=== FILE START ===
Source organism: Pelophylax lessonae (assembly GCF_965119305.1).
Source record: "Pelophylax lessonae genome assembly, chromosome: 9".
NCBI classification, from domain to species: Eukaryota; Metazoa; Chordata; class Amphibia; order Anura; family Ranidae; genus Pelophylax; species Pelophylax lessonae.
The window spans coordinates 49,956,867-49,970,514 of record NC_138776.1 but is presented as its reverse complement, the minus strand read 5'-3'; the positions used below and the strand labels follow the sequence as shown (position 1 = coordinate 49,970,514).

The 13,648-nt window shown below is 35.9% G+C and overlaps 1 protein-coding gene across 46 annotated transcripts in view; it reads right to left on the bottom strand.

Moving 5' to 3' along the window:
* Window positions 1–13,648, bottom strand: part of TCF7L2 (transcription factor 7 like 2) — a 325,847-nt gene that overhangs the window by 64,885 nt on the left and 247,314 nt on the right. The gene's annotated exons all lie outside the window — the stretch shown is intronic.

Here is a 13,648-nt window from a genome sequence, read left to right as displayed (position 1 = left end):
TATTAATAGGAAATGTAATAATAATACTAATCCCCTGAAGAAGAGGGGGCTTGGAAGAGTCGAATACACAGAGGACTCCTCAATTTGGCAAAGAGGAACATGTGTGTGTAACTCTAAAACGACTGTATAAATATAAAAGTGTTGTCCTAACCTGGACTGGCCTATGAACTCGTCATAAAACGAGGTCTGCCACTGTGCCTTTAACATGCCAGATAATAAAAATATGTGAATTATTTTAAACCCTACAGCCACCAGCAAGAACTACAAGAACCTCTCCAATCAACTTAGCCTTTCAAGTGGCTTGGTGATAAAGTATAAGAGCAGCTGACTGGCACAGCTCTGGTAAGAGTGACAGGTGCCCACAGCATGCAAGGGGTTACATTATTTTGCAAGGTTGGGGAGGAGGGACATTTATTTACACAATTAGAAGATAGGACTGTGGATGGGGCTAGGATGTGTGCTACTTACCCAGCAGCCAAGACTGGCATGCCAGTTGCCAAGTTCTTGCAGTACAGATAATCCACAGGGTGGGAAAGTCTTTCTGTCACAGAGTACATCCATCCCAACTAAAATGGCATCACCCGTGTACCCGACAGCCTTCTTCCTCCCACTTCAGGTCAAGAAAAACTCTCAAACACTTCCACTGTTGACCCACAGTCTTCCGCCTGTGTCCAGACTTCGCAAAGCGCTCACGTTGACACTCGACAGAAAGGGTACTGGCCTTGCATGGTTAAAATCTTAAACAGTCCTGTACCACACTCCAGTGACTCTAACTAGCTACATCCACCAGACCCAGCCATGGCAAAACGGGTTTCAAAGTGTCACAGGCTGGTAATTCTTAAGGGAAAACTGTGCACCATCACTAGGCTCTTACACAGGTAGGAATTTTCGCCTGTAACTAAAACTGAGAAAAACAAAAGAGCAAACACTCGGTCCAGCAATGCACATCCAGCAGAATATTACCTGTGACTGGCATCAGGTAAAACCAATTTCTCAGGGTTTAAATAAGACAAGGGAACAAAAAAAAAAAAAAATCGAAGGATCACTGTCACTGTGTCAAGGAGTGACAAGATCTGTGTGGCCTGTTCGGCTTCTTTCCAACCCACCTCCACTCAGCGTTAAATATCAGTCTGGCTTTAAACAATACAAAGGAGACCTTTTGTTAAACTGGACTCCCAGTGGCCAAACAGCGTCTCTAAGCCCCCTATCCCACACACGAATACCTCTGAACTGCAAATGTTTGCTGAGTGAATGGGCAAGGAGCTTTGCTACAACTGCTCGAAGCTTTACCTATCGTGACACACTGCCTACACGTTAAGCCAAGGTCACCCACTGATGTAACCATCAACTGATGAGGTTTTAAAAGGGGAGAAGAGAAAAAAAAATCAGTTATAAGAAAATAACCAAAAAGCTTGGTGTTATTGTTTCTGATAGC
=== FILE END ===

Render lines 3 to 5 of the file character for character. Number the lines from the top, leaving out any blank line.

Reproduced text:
NCBI classification, from domain to species: Eukaryota; Metazoa; Chordata; class Amphibia; order Anura; family Ranidae; genus Pelophylax; species Pelophylax lessonae.
The window spans coordinates 49,956,867-49,970,514 of record NC_138776.1 but is presented as its reverse complement, the minus strand read 5'-3'; the positions used below and the strand labels follow the sequence as shown (position 1 = coordinate 49,970,514).

The 13,648-nt window shown below is 35.9% G+C and overlaps 1 protein-coding gene across 46 annotated transcripts in view; it reads right to left on the bottom strand.